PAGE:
This year’s Michigan FiberFestival was especially nice, in part due to the fantastic weather. I did not melt as I usually do. I even got to wear jeans one day! I’d like to share three very short stories with you.
Vignette #1: It was delightful to see many familiar faces in the workshops I taught. It’s nice to know that folks want to take more than one workshop from me. I think it’s the best evidence that I’m doing the work I’m supposed to be doing.
And it’s also delightful to see a knitted up version of one of my patterns. Emily J. had taken workshops from me before. This year, she was in my Beginning Spinning at the Wheel workshop. And, this year, she had a finished “Dream Shawl” to show me. It looked marvelous in a lovely red. Makes me want to knit another version of the shawl. Here’s Emily and her red dream:
Vignette #2: I’d met Cadice W. a number of years ago at the Fiber Event in
It was nice to see her in my Spinning
with Locks workshop. She “blamed” me for
encouraging her to get some Finn sheep. I
do love the silky feel of Finn wool! Greencastle, Indiana
As a gift, she gave me nearly a pound of raw fleece from her Finn sheep, “Gabe”. I haven’t spun Finn in quite awhile, and I am so looking forward to the experience again. Here’s the bag of fleece:
As another gift, Emily gave me a charming bar of goat milk soap in the shape of a sheep. It’s almost too charming to use. But I’ll use it anyway! Here it is:
Vignette #3: At the end of teaching on Friday, I packed up my stuff and prepared to move some of it to the space where I would be teaching on Saturday morning. Ann Niemi of Kessenich Loom Company had been teaching a 2-day weaving class in the space that would be mine on Saturday. As she was packing up her equipment, I asked if she’d mind if I put my stuff along the wall and out of her way. “No problem!” she replied.
The next morning, Saturday, my fourth and final day of teaching at MFF, I showed up in my assigned space to start setting up for my Slip Stitch Knitting workshop. The coffee was only beginning to kick in. It took me a few minutes to realize that all the stuff I’d left in the space the evening before – workshop notebooks, swatches, samples, tools, and books – were not there!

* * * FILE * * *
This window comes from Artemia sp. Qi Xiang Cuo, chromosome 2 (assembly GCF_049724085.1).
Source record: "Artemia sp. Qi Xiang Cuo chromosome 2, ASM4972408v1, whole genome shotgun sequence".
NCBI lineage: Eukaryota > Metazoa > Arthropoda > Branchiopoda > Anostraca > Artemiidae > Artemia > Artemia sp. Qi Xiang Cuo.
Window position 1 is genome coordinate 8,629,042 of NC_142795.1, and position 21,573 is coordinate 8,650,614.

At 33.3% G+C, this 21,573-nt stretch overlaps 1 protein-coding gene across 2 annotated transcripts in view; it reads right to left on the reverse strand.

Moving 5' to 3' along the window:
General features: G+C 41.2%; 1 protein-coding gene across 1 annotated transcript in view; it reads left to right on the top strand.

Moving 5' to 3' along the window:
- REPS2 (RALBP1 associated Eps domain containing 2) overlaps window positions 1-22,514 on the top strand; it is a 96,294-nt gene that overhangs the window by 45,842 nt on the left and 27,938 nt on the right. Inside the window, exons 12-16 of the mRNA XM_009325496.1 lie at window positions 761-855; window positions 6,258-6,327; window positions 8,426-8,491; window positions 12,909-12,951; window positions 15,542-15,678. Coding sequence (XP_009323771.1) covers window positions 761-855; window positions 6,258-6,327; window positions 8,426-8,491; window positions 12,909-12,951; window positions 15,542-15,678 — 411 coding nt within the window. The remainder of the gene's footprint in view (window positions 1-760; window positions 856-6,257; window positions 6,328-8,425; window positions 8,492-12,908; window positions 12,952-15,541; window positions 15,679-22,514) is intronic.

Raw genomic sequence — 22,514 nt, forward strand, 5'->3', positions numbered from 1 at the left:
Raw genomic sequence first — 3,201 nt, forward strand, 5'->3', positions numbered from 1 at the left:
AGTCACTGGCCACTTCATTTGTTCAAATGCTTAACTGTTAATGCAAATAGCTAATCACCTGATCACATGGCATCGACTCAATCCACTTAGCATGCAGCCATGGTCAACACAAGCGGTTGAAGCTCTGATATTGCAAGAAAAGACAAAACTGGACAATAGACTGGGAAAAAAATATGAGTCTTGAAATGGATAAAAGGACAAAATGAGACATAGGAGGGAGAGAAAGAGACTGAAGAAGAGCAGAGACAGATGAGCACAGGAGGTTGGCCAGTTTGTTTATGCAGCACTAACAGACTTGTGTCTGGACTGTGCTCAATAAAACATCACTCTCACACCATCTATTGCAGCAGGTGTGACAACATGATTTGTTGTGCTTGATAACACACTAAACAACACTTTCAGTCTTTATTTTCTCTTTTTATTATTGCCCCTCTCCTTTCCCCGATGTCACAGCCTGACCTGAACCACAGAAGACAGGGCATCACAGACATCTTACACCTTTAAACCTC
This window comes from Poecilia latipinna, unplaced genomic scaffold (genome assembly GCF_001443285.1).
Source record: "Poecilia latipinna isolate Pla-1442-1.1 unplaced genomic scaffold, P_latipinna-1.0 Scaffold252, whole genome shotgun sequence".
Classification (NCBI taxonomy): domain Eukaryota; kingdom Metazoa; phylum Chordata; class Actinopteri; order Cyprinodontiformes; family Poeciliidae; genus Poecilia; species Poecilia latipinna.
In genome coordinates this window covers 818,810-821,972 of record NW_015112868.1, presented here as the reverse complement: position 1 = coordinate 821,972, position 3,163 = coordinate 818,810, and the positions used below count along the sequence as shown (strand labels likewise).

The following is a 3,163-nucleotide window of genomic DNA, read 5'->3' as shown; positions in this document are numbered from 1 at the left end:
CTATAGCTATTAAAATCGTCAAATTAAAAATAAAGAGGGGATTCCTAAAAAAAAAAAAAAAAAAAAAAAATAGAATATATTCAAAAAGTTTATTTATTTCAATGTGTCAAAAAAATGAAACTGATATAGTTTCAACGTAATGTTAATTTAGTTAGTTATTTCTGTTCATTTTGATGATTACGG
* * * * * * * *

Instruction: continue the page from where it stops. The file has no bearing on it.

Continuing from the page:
This had never happened before. I’ve stored supplies in workshop spaces at many a festival and nothing had ever disappeared. No panic yet. I went to the Festival office to see if my things had been moved there for overnight. No, my things were not there.
, the festival coordinator, got rather
more anxious than I. Then it occurred to
me that perhaps Ann had packed it away with her weaving things. Del
quickly found a brochure for the Kenssenich Loom Company in their vendor booth.
I called. It was about 8:30am by this time and my
workshop was scheduled to start at 9:00am. Bruce Niemi answered the phone and said Ann
was in the shower. Could she call me
back? Yes, please! A few minutes later, Ann called. She knew exactly what had happened; she’d had
some assistance in packing the night before and those who helped her had also
helped pack up my stuff! Del
It is very fortunate that Ann lives rather close to Allegan, so she was able to rush my things back to me. She, and my stuff, arrived just a very few minutes after 9:00am. In the meantime,
had photocopied a couple of sheets from my handouts (I had my own copy), and
Nancy Shroyer had lent me some yarn to knit with. Thanks, Del !
Thanks, Del ! Nancy
The workshop went off without a hitch. The following day, Ann approached me, thoroughly mortified by the incident, and she offered to let me pick out something from her booth as a gift. Wow! I thanked her and said, “Now I’m glad you mistakenly took my stuff!” It’s important to point out that Bruce makes very lovely weaving tools. Really lovely. I selected a small belt shuttle that I know will make me want to get back to my inkle loom very soon. Here it is:
It’s happenings like these that make teaching at fiber festivals so very rewarding!